Thank you for your comment. I agree with you that this is not work activity and should not affect your entitlement to SSDI benefits. I would request a “Work Acitivty Report” from your local SSA office. On Question 1 you would indicate that you received income but did not work. On Question 2 you would explain down at the bottom under “Other.”

      David

  119. Jessica andrews says:

    Jesica andrews can you work while on ssi and how many hours can you work

    • dgalinis says:

      Dear Jessica,

      Dear Jessica,

      Thank you for your comment. The SGA rules discussed above are relevant with regards to SSDI benefits. SGA is not relevant to the continuation of your SSI benefits. If you are working and receiving SSI benefits, SSA disregards the first $65 you earn in a month; or as much as $85, if you do not have any other income. If you earn more than $65 (or $85, if applicable), SSA reduces your SSI benefit $1 for every $2 you earn in that month.

      David

  120. arifee mohammad says:

    I was SSDI for 6 years and then I return to work for a company to help translating for US ARMY in afghanistan but few days ago i got hurt my back in the same place that i got hurt first time and was accepted by SSDI and i cant work now can i go back to SSDI or i have to apply again for it?

    • dgalinis says:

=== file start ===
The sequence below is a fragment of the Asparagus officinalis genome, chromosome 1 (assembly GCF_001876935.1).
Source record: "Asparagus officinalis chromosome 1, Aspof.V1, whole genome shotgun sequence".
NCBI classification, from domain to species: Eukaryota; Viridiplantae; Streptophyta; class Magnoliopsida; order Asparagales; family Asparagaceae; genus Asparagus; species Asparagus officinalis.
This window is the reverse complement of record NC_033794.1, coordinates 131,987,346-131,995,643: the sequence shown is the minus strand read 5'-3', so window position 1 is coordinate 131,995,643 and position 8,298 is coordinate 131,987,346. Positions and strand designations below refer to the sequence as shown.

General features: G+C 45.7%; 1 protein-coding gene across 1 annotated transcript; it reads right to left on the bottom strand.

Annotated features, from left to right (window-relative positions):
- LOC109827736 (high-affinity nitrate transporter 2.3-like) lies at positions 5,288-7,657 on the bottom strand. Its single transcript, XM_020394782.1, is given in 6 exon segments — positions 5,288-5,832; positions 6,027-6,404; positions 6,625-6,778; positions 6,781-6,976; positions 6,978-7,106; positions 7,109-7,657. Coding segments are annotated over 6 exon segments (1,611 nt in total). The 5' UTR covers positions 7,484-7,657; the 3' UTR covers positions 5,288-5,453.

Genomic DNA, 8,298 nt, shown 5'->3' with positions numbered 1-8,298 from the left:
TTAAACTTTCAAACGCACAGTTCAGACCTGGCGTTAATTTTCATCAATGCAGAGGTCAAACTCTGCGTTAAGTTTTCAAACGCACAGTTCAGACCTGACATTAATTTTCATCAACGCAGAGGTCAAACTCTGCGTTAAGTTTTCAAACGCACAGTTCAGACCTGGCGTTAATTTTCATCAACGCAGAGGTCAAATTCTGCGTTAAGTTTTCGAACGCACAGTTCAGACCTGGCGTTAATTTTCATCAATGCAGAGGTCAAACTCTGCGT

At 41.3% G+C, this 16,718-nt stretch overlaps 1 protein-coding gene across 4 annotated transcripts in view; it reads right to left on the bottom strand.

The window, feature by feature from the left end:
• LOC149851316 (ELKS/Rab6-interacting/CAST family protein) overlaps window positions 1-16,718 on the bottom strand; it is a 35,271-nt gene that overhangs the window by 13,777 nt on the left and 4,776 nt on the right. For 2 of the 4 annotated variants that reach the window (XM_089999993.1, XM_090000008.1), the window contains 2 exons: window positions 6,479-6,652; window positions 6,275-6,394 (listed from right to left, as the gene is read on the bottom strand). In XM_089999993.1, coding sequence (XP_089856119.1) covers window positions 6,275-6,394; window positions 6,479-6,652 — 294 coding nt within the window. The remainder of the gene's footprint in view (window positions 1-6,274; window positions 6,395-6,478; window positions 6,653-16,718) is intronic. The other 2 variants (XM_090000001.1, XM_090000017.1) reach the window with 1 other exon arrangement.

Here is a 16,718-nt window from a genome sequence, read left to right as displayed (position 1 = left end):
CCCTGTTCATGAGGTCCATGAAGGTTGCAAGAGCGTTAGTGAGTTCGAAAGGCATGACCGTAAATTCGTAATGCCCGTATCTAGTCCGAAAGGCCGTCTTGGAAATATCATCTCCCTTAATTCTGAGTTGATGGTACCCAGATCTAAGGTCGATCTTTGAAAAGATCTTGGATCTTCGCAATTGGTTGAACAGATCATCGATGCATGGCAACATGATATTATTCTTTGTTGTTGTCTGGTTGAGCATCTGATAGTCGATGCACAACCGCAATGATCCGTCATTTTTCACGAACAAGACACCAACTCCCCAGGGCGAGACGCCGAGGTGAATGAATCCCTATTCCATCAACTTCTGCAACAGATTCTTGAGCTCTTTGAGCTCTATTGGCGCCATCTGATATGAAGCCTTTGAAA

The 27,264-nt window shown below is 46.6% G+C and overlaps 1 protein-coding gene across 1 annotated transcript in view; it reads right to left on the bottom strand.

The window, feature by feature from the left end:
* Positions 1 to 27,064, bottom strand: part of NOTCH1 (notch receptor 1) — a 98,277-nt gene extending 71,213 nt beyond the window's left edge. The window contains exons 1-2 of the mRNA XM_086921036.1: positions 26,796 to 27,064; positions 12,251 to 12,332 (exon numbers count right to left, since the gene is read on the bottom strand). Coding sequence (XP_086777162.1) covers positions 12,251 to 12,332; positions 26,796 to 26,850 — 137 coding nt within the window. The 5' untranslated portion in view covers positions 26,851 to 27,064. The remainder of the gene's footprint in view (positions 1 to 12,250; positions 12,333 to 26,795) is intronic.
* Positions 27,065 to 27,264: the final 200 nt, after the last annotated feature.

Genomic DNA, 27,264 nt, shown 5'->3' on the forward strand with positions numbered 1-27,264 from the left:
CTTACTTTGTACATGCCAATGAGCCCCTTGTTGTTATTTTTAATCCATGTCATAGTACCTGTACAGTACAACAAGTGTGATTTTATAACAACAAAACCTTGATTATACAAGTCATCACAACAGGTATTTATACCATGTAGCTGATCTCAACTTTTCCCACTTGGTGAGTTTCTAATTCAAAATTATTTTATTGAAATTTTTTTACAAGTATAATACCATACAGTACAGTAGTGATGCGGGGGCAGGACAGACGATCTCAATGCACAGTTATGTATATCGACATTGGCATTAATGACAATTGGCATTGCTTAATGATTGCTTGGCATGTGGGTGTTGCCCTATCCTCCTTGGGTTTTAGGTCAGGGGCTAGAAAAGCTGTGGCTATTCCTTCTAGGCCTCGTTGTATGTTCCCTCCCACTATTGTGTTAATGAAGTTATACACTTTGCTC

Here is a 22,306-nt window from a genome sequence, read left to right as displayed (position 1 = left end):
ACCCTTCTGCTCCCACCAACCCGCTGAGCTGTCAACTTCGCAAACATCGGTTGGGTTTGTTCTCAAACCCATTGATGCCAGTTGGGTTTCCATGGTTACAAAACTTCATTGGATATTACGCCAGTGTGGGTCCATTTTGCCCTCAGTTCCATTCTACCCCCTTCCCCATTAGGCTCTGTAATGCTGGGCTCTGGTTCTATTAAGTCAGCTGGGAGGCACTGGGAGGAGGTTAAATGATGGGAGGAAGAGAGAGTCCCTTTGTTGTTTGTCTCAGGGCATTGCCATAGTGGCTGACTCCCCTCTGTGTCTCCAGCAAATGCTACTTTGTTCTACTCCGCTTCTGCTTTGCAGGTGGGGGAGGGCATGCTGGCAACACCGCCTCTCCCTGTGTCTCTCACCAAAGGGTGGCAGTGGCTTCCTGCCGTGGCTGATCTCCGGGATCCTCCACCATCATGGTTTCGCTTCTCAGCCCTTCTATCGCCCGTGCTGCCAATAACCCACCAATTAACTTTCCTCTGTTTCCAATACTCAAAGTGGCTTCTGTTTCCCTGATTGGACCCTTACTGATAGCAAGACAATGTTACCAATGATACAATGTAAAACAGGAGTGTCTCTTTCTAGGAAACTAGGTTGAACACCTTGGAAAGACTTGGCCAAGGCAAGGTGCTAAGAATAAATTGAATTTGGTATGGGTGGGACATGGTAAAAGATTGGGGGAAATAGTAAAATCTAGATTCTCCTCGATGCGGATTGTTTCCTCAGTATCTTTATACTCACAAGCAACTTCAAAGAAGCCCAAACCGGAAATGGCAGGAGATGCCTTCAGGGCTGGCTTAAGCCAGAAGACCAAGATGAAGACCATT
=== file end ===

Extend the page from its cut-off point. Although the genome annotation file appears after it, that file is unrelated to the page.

Thank you for your comment. If your benefits ended because of work activity, you have 5 years from the date your benefits ended to file for expedited reinstatement. Based on the information you provided, I would call SSA regarding applying for “expedited reinstatement.”

      David

  121. arifee mohammad says:

    by the way i worked since november 2009 tilljune 2013

  122. Sparkel says:

    Hello I am recieving ssdi benefits and was wondering if I make like $200 more then the $1040 would they take away my benefits completely or would they just lower the payments to me? I have not been able to find any information on this.

    • dgalinis says:

      Dear Sparkel,

      Thank you for your comment. For SSDI benefits, if you make more than the SGA level for any month after expiration of your trial work period you will receive no payment for that month. There are not partial reductions. After the Extended Period of Entitlement (EPE) any month of SGA level work would terminate benefits completely.

      David

  123. Edward Fair says:

    David,